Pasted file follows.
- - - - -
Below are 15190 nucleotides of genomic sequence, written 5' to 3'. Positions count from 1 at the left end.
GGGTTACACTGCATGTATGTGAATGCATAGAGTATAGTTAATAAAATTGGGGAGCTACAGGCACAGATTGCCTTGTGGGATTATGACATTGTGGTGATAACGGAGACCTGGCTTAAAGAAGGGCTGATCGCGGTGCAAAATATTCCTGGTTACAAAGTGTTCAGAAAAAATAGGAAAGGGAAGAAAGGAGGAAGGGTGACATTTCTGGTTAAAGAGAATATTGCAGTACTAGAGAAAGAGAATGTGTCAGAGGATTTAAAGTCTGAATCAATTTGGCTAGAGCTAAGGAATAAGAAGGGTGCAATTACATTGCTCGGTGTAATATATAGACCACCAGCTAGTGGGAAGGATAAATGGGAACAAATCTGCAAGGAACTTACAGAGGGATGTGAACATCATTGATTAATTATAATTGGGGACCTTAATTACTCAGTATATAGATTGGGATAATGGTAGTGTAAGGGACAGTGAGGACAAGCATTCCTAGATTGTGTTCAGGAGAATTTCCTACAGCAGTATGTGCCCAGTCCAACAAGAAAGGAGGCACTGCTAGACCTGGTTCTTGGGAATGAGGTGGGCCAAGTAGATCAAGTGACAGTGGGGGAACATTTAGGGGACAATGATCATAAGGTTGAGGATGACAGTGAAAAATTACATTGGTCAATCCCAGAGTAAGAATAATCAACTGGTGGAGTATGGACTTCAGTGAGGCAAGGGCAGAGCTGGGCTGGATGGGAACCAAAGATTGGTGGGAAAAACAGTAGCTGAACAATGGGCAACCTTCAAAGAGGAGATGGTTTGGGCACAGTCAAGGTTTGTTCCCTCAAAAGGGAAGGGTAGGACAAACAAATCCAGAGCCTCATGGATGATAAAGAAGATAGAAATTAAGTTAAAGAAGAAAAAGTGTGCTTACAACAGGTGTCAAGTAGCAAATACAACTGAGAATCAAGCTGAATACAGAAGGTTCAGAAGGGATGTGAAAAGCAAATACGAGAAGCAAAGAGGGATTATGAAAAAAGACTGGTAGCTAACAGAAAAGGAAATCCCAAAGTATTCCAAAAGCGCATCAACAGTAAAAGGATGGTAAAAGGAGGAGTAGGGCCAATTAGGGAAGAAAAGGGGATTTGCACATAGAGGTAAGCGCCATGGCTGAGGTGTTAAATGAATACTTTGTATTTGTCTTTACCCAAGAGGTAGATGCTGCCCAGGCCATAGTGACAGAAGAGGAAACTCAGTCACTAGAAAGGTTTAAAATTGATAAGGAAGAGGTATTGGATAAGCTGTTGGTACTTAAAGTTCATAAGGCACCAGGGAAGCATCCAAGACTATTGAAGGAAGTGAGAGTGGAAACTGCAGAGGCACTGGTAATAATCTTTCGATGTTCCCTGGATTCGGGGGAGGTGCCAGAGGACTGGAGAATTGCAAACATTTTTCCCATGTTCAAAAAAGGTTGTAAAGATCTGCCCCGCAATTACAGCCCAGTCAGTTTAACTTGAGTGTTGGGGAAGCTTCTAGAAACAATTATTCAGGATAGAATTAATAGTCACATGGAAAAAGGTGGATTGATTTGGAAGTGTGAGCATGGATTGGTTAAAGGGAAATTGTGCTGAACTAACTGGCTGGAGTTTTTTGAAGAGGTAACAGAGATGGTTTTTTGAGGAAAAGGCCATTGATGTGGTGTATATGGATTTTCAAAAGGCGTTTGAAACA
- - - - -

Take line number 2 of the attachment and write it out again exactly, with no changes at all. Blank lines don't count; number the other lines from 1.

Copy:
GGGTTACACTGCATGTATGTGAATGCATAGAGTATAGTTAATAAAATTGGGGAGCTACAGGCACAGATTGCCTTGTGGGATTATGACATTGTGGTGATAACGGAGACCTGGCTTAAAGAAGGGCTGATCGCGGTGCAAAATATTCCTGGTTACAAAGTGTTCAGAAAAAATAGGAAAGGGAAGAAAGGAGGAAGGGTGACATTTCTGGTTAAAGAGAATATTGCAGTACTAGAGAAAGAGAATGTGTCAGAGGATTTAAAGTCTGAATCAATTTGGCTAGAGCTAAGGAATAAGAAGGGTGCAATTACATTGCTCGGTGTAATATATAGACCACCAGCTAGTGGGAAGGATAAATGGGAACAAATCTGCAAGGAACTTACAGAGGGATGTGAACATCATTGATTAATTATAATTGGGGACCTTAATTACTCAGTATATAGATTGGGATAATGGTAGTGTAAGGGACAGTGAGGACAAGCATTCCTAGATTGTGTTCAGGAGAATTTCCTACAGCAGTATGTGCCCAGTCCAACAAGAAAGGAGGCACTGCTAGACCTGGTTCTTGGGAATGAGGTGGGCCAAGTAGATCAAGTGACAGTGGGGGAACATTTAGGGGACAATGATCATAAGGTTGAGGATGACAGTGAAAAATTACATTGGTCAATCCCAGAGTAAGAATAATCAACTGGTGGAGTATGGACTTCAGTGAGGCAAGGGCAGAGCTGGGCTGGATGGGAACCAAAGATTGGTGGGAAAAACAGTAGCTGAACAATGGGCAACCTTCAAAGAGGAGATGGTTTGGGCACAGTCAAGGTTTGTTCCCTCAAAAGGGAAGGGTAGGACAAACAAATCCAGAGCCTCATGGATGATAAAGAAGATAGAAATTAAGTTAAAGAAGAAAAAGTGTGCTTACAACAGGTGTCAAGTAGCAAATACAACTGAGAATCAAGCTGAATACAGAAGGTTCAGAAGGGATGTGAAAAGCAAATACGAGAAGCAAAGAGGGATTATGAAAAAAGACTGGTAGCTAACAGAAAAGGAAATCCCAAAGTATTCCAAAAGCGCATCAACAGTAAAAGGATGGTAAAAGGAGGAGTAGGGCCAATTAGGGAAGAAAAGGGGATTTGCACATAGAGGTAAGCGCCATGGCTGAGGTGTTAAATGAATACTTTGTATTTGTCTTTACCCAAGAGGTAGATGCTGCCCAGGCCATAGTGACAGAAGAGGAAACTCAGTCACTAGAAAGGTTTAAAATTGATAAGGAAGAGGTATTGGATAAGCTGTTGGTACTTAAAGTTCATAAGGCACCAGGGAAGCATCCAAGACTATTGAAGGAAGTGAGAGTGGAAACTGCAGAGGCACTGGTAATAATCTTTCGATGTTCCCTGGATTCGGGGGAGGTGCCAGAGGACTGGAGAATTGCAAACATTTTTCCCATGTTCAAAAAAGGTTGTAAAGATCTGCCCCGCAATTACAGCCCAGTCAGTTTAACTTGAGTGTTGGGGAAGCTTCTAGAAACAATTATTCAGGATAGAATTAATAGTCACATGGAAAAAGGTGGATTGATTTGGAAGTGTGAGCATGGATTGGTTAAAGGGAAATTGTGCTGAACTAACTGGCTGGAGTTTTTTGAAGAGGTAACAGAGATGGTTTTTTGAGGAAAAGGCCATTGATGTGGTGTATATGGATTTTCAAAAGGCGTTTGAAACA